However, she came in third in the finals. She could not accept an imperfection – asthma. She refused to admit weakness and take her inhaler before the race, so she collapsed at the 175-meter mark. Her third-place finish meant she made the Olympic relay team but did not qualify for the individual competition. “It was the most devastating moment in my swimming career at that point,” she said. “I felt like a failure. I couldn’t even look at the board with the names of the Olympians and cried on the airplane. But I never told that story to anyone because people want the Hallmark version.”

Livingstone felt pressure to present a happy façade after winning gold with her relay team. She showed the audience a photograph, which was published in Sports Illustrated, of her and her teammates yelling as the race concluded. She mentioned that her swim cap did not feature her name because she forgot her own, and had to wear a teammate’s and color over the name.

“It made me feel like I didn’t belong,” she said. “I led off and touched in sixth place, which my coach asked me to do. It was the fastest American time besides my morning swim, but it wasn’t good enough. I was screaming in the photo because I felt like I had let my teammates down.”

On the podium, Livingstone continued to doubt herself. “I felt vastness and openness because we were the best in the world, but it wasn’t enough,” she said. “I was just a relay girl.” Her inner critic also shouted at her. “I had stepped on the scale the night before and cried all night because I felt like I wasn’t worthy enough or lean enough,” she said.

After the Olympics, Livingstone continued her swimming career at the University of Michigan. She struggled with an eating disorder during her early years of college after a coach told her that she had to gain strength without putting on weight. At first, she rejected help, but after working with life coach Greg Harden, who has also assisted Tom Brady, she realized that “asking for help is a sign of courage and strength.”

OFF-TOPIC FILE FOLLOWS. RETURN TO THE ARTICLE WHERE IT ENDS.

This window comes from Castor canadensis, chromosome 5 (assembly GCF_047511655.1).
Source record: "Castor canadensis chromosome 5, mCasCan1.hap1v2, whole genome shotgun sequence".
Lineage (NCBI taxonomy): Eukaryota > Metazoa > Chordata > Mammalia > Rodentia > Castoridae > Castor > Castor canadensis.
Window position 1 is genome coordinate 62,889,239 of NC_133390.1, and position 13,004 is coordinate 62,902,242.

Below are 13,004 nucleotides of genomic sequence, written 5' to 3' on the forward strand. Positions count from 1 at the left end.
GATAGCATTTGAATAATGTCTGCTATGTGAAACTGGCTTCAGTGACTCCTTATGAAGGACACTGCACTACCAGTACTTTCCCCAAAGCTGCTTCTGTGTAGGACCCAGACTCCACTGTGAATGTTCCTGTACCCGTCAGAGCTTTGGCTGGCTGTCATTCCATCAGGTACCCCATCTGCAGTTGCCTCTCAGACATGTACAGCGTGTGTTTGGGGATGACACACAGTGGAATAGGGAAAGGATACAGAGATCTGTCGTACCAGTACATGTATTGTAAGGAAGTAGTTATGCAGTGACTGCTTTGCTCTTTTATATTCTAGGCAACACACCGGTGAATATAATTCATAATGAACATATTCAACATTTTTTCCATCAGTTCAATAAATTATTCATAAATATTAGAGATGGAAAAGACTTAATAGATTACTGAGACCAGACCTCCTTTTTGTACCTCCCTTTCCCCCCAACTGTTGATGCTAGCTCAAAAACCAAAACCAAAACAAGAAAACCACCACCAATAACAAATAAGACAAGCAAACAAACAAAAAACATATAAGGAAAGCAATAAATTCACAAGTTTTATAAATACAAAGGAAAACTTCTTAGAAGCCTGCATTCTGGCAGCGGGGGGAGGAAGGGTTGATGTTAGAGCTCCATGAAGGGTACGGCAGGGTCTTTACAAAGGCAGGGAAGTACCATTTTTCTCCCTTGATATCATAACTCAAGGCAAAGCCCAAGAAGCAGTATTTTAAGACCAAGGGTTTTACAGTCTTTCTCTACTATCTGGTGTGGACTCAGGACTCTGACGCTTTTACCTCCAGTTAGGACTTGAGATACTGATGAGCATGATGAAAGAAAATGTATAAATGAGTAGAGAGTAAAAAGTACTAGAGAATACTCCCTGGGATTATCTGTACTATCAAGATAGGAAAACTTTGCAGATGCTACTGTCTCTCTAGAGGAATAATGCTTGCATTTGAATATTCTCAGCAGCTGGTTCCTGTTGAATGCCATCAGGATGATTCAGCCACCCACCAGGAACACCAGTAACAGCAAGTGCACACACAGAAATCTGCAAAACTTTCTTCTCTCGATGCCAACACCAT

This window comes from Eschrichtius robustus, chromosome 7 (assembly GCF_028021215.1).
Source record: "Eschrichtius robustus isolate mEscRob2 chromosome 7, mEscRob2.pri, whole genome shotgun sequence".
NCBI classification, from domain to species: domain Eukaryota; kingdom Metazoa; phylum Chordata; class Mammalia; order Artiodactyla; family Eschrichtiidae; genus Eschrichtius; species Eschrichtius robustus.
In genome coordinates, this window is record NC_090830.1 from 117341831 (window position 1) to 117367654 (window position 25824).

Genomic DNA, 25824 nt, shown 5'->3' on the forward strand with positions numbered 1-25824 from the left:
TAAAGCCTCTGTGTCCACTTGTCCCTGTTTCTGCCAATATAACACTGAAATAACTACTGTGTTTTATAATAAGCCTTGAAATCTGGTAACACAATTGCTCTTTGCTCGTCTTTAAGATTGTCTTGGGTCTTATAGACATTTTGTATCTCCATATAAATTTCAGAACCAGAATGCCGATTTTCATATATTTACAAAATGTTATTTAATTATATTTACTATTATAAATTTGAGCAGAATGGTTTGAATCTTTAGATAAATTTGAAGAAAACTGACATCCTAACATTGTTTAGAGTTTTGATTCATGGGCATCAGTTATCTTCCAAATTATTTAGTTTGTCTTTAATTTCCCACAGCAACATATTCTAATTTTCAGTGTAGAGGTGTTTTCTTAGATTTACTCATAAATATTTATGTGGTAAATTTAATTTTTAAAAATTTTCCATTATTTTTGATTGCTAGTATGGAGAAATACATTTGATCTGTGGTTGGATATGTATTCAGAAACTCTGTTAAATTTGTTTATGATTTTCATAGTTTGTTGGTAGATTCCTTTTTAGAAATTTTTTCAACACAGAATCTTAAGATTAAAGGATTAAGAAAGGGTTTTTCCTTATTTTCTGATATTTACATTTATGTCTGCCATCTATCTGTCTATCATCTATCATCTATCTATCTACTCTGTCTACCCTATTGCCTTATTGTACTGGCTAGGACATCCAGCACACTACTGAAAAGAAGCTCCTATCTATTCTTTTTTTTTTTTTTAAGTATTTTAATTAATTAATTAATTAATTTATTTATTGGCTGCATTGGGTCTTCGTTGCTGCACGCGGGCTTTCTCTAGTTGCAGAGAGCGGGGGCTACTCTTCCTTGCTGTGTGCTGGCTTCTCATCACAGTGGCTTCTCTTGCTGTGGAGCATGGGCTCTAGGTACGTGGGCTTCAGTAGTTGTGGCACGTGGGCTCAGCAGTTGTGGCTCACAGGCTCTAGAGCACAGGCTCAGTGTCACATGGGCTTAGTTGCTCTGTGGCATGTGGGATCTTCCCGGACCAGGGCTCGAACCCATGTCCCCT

Livingstone stopped using food as a weapon after her freshman year and transferred to the University of Georgia, where she found a true sense of belonging and won an NCAA title as a senior captain. “I knew my inner critic was not in charge there,” she said.

After college, Livingstone taught high school biology for several years. When she became a mother, she stopped teaching and now focuses on sharing her true story and the confidence she has developed. “Self-compassion is the key to resilience, and you can do hard things,” she reminded the student-athletes at the conclusion of her presentation.

Katie Brule ’20, a member of the women’s basketball team, said she appreciated Livingstone’s honesty and message. “I’ve never heard someone who achieved at such a high level say they didn’t feel good enough,” Brule said. “That was refreshing to hear. I identified with it, and she talked about self-compassion a lot, which made me want to stop punishing myself as much when I don’t have a good day and stay positive.”

Rob Livingstone, the College’s head strength and conditioning coach, described the importance of his wife’s presentation.

“Samantha’s story resonates with so many on our campus,” he said. “While it will impact so many, there are also many on this campus that are not ready to hear or accept this information and guidance. It takes one’s vulnerability and willingness to get there to really benefit and hear Samantha has to say.

“Students and student-athletes alike should remain proactive and equip themselves with the tools that Samantha spoke about. Samantha’s takeaways are very relevant in the sporting arena, as well as academia and life.”